Patton Oswalt’s open discussion about his grief and his relationship with his daughter has been an unexpected positive out of tragedy. As Oswalt says at the start his essay in the latest GQ, it’s been 5 months and ten days since he became a single father in what is likely the worst way possible. As has been said before, grief and what follows is something we all deal with at some point. But at the same time, that universal nature has a different path for each person. It’s weird and there’s no catch-all solution.
In this essay, Oswalt highlights just what happens when you lose that pillar in your life. The person who makes the lists knows your thoughts, and makes it all work to get through this life. It isn’t that you’re leaning on that person, it’s more that they’re around and you’re a team. Then suddenly you’ve broken apart and you suddenly have to figure out how to function without your teammate. And for Oswalt, he had the added challenge of caring for his daughter through it all.
We’ve all likely repeated “I can’t do it” at some point for any number of reasons, so it’s no surprise to see it coming from Oswalt in reference to being a single father. It’s something I can’t imagine in my head and scares me, which is normal considering you have a tiny life in your care. But as he puts it in the essay, you grow with it and it becomes easier. It does get better:
This is my first time being a single father. I’ve missed forms for school. I’ve forgotten to stock the fridge with food she likes. I’ve run out of socks for her. I’ve run out of socks for me. It sucked and it was a hassle every time, but the world kept turning. I said, “Whoops, my bad,” and fixed it and kept stumbling forward. Now I know where to buy the socks she likes. I asked two parents at her school to help me with forms and scheduling. I’m getting good at sniffing out weekend activities and scheduling playdates and navigating time and the city to get her and myself where we need to go every day. I work a creative job, but I live a practical life. If I can persuade a comedy club full of indifferent drunks to like me, I can have my daughter ready for soccer on a Saturday morning.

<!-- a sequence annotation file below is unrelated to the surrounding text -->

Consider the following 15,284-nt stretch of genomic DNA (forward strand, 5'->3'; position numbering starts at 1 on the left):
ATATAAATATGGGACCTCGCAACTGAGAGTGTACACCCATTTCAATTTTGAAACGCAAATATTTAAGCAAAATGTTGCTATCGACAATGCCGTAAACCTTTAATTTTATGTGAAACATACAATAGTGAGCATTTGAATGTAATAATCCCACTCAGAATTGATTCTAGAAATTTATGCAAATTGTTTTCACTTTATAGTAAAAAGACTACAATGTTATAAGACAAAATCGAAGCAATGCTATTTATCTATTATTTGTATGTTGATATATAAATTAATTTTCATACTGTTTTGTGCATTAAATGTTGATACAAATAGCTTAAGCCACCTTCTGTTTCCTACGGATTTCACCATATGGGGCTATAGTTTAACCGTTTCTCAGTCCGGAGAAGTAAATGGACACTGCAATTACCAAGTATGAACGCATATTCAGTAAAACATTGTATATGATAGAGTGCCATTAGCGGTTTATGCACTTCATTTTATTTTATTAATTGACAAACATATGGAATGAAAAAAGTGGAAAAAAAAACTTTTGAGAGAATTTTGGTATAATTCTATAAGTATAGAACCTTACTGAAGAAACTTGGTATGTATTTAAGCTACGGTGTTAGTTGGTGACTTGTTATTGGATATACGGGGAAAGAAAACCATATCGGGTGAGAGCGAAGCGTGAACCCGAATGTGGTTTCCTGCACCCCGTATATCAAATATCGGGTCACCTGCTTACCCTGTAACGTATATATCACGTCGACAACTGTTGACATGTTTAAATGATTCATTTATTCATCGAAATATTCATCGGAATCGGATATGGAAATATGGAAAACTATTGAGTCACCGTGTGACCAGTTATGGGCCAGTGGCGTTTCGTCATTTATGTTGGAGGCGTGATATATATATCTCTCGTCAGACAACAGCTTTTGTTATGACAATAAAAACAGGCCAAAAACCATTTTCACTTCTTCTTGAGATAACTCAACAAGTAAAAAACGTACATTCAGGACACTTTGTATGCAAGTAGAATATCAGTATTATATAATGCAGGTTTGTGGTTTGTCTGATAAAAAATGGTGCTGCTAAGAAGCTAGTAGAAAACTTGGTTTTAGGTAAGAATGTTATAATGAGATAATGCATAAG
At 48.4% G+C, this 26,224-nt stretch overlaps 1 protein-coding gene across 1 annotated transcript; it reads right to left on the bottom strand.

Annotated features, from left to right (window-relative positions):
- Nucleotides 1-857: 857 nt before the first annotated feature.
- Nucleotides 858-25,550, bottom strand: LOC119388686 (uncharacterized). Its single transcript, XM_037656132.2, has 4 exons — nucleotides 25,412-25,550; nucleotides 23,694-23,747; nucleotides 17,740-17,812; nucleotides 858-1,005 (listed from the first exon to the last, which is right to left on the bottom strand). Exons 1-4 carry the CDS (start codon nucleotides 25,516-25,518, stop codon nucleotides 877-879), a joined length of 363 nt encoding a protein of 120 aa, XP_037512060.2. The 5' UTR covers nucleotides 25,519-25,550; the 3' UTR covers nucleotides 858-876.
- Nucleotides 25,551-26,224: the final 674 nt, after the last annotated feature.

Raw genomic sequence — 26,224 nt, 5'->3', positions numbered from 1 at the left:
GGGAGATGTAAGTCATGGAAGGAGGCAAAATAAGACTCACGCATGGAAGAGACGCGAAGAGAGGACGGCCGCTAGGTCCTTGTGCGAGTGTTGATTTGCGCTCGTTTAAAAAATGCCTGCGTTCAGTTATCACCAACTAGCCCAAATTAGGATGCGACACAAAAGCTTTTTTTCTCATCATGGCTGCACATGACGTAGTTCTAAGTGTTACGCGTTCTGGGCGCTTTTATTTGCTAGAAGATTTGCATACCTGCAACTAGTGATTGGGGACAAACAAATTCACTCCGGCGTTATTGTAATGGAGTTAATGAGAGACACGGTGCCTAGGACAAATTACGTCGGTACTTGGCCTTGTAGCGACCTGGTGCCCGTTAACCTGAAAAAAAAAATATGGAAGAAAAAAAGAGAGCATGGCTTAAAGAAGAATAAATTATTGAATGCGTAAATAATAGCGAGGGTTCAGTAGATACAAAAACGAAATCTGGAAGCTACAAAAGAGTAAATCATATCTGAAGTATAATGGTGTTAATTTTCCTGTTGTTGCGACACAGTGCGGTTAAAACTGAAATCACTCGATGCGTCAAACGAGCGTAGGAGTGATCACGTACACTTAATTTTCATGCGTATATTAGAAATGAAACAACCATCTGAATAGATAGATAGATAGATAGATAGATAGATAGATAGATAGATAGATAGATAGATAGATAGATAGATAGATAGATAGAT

I’m going to keep going forward, looking stupid and clumsy and inexperienced at first, then eventually getting it, until the next jolt comes, and the next floor drops out from under me, until there are no more floors.
That’s a fact anybody in a similar situation or just their normal lives can take to the bank. Giving up and rolling into bed for days on end is a fake easy. You’re doing nothing so it feels like the best thing to do. Sticking with life and getting up can be tough to start, but it’s just as easy and more fulfilling once you get moving. That’s something Oswalt drives home with his close:
I don’t know what kind of single father you are, if you are one or ever will be one. If you’re widowed or divorced, adopter or elder sibling. If you’re feeling any fear or self-doubt, reassure yourself with the fact that I’m doing this. Me. Spend an hour with me some time. I can’t drive stick. I can’t scramble an egg. I can’t ice-skate. But I’m doing this. Being a father. I’m in charge of another human being. So you can do this. I promise.
He also closes it with a sweet message to his daughter, which is probably the best motivation you can ask for.